An Earth Day Education

An Earth Day Education

Somehow life keeps getting better.

A man walks past a mural on Friday in Philadelphia.

A man walks past a mural on Friday in Philadelphia. PHOTO: MATT ROURKE/ASSOCIATED PRESS

Just in time for Saturday’s Earth Day forecasts of environmental apocalypse, economist Mark Perry provides a helpful reminder of the accuracy of previous eco-prophecies. Specifically, he notes “18 spectacularly wrong predictions” made around the time of the first Earth Day in 1970.

Inconvenient Weather Fact for Earth Day: US is in the longest strong hurricane drought (11+ years) in history https://www.aei.org/publication/18-spectacularly-wrong-predictions-made-around-the-time-of-first-earth-day-in-1970-expect-more-this-year/ 

Photo published for 18 spectacularly wrong predictions made around the time of first Earth Day in 1970, expect more...

18 spectacularly wrong predictions made around the time of first Earth Day in 1970, expect more…

In the May 2000 issue of Reason Magazine, award-winning science correspondent Ronald Bailey wrote an excellent article titled “Earth Day, Then and Now” to

aei.org

Perhaps because earlier predictions of catastrophe were off target, it’s clear that in 2017 many of Earth’s inhabitants are still not persuaded that their planet is doomed. But Earth Day Network President Kathleen Rogers may have a solution for this. She writes for CNN today about her organization’s “campaign to bring climate and environmental literacy to the world.”

Ms. Brown explains: “Climate literacy is now recognized universally as the engine for driving individual behavioral change, building consumer support for a green economy, creating green technologies and jobs, and promoting policy reforms at all levels of government. Recognizing the importance of an educated global population, the authors of the Paris Climate Agreement put climate education at its heart, calling on national governments to cooperate in taking measures to enhance climate education, training and access to information.”

This column would like to do its part by sharing a valuable history lesson, thanks to Mr. Perry and also to my onetime colleague Ronald Bailey, who in a 2000 piece for Reason magazine looked back at the first Earth Day. Here’s what Mr. Bailey wrote on the 30th anniversary of that landmark eco-happening:

Imminent global famine caused by the explosion of the “population bomb” was the big issue on Earth Day 1970. Then–and now–the most prominent prophet of population doom was Stanford University biologist Paul Ehrlich. Dubbed “ecology’s angry lobbyist” by Life magazine, the gloomy Ehrlich was quoted everywhere. “Population will inevitably and completely outstrip whatever small increases in food supplies we make,” he confidently declared in an interview with then-radical journalist Peter Collier in the April 1970 Mademoiselle. “The death rate will increase until at least 100-200 million people per year will be starving to death during the next ten years.”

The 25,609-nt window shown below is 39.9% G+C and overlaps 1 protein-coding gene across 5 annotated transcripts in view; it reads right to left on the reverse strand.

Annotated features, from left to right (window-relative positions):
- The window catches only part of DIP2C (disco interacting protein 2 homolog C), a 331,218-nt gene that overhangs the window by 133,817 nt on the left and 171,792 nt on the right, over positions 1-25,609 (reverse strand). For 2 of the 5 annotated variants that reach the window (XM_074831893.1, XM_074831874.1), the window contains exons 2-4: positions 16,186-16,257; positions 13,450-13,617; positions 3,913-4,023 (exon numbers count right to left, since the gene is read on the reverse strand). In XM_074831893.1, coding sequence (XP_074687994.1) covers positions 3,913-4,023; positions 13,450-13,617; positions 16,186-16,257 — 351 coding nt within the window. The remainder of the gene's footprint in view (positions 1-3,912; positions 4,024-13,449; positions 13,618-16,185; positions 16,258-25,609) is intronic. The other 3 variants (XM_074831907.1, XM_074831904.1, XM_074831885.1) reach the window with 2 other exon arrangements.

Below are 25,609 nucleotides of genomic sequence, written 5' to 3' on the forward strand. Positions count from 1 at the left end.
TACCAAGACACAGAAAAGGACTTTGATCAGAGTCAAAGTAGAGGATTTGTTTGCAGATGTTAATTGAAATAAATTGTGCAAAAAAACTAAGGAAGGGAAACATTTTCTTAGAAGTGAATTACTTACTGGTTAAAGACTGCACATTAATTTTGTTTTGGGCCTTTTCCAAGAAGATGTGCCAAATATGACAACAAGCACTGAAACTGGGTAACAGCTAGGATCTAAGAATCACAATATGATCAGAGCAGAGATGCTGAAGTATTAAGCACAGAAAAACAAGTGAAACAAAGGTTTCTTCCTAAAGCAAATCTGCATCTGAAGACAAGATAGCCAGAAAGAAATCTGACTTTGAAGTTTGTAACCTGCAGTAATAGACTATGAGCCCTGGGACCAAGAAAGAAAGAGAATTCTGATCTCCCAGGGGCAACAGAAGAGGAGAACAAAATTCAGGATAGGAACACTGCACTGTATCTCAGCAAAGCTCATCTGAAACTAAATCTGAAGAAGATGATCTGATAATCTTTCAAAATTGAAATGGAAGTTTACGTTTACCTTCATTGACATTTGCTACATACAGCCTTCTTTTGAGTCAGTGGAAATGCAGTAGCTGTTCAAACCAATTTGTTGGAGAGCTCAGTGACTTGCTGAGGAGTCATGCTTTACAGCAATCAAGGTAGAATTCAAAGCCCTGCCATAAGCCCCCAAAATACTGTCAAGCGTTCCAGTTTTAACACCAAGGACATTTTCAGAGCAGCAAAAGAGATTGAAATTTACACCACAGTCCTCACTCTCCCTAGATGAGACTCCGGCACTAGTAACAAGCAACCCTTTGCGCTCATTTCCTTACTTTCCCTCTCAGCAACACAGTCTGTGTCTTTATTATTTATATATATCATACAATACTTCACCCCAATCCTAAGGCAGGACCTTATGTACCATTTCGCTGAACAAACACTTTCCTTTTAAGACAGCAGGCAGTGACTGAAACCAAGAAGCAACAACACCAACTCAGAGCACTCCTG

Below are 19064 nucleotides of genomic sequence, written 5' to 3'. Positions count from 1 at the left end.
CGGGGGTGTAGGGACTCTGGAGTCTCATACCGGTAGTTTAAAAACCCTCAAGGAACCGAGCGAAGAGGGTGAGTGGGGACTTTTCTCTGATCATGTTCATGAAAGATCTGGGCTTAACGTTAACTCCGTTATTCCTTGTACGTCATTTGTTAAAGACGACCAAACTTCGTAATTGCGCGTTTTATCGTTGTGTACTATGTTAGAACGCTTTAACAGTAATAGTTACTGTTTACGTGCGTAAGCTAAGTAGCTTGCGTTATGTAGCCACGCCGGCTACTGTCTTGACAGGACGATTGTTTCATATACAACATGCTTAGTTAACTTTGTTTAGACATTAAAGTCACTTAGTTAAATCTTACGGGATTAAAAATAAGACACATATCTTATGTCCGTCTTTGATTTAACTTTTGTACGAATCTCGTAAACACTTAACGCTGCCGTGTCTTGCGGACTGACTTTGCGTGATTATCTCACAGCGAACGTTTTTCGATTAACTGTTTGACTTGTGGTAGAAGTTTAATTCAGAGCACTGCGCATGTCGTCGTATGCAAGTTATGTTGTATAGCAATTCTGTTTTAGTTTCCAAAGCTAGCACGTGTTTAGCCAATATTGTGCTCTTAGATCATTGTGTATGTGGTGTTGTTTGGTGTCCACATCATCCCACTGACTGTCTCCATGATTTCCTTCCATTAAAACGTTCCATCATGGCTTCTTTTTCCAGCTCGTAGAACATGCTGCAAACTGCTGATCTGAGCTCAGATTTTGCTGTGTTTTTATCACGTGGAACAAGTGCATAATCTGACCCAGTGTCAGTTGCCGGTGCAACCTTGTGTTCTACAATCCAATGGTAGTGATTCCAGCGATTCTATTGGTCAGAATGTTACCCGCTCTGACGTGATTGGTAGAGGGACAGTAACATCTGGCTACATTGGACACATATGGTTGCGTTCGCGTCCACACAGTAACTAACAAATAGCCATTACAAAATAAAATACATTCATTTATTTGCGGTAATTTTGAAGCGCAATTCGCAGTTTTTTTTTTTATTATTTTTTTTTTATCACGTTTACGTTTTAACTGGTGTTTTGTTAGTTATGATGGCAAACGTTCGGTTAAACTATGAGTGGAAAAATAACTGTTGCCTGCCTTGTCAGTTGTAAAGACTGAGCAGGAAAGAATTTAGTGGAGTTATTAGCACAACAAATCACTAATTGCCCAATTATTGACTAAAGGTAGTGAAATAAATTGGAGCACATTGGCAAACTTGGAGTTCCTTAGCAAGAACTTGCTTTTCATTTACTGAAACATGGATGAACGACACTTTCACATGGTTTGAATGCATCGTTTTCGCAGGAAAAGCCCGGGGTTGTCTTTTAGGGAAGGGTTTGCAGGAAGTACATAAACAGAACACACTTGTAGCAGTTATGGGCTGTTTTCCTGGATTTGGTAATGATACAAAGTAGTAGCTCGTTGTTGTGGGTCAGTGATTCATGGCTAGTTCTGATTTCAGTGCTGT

“Most of the people who are going to die in the greatest cataclysm in the history of man have already been born,” wrote Ehrlich in an essay titled “Eco-Catastrophe!,” which ran in the special Earth Day issue of the radical magazine Ramparts. “By…[1975] some experts feel that food shortages will have escalated the present level of world hunger and starvation into famines of unbelievable proportions. Other experts, more optimistic, think the ultimate food-population collision will not occur until the decade of the 1980s.” Ehrlich sketched out his most alarmist scenario for the Earth Day issue of The Progressive, assuring readers that between 1980 and 1989, some 4 billion people, including 65 million Americans, would perish in the “Great Die-Off.”

Readers old enough to remember the 1980s should be forgiven if they can’t quite seem to recall a famine wiping out most of the world’s population. As Mr. Bailey noted in assessing the accuracy of Mr. Ehrlich’s predictions:

Time has not been gentle with these prophecies. It’s absolutely true that far too many people remain poor and hungry in the world–800 million people are still malnourished and nearly 1.2 billion live on less than a dollar a day–but we have not seen mass starvation around the world in the past three decades. Where we have seen famines, such as in Somalia and Ethiopia, they are invariably the result of war and political instability. Indeed, far from turning brown, the Green Revolution has never been so verdant. Food production has handily outpaced population growth and food today is cheaper and more abundant than ever before. Since 1970, the amount of food per person globally has increased by 26 percent, and as the International Food Policy Research Institute reported in October 1999, “World market prices for wheat, maize, and rice, adjusted for inflation, are the lowest they have been in the last century.”

Since Mr. Bailey wrote those words in 2000, anyone still waiting for the Great Die-Off to begin has been continually disappointed. In fact, the fifteen years after 2000 could reasonably be called the “Great Live-On.” According to the World Health Organization, “Global average life expectancy increased by 5 years between 2000 and 2015, the fastest increase since the 1960s.” Increases in life expectancy were greatest in Africa, adds the WHO, thanks in large part to “expanded access to antiretrovirals for treatment of HIV.” In other words, the products of advanced industrialized societies were not destroying life, but saving it.

Back in 2000, Mr. Bailey did make a few predictions of his own regarding the celebration of Earth Day in 2030. He predicted better diets and longer lives for people world-wide, as well as another interesting forecast: “There will be a disproportionately influential group of doomsters predicting that the future–and the present–never looked so bleak.”

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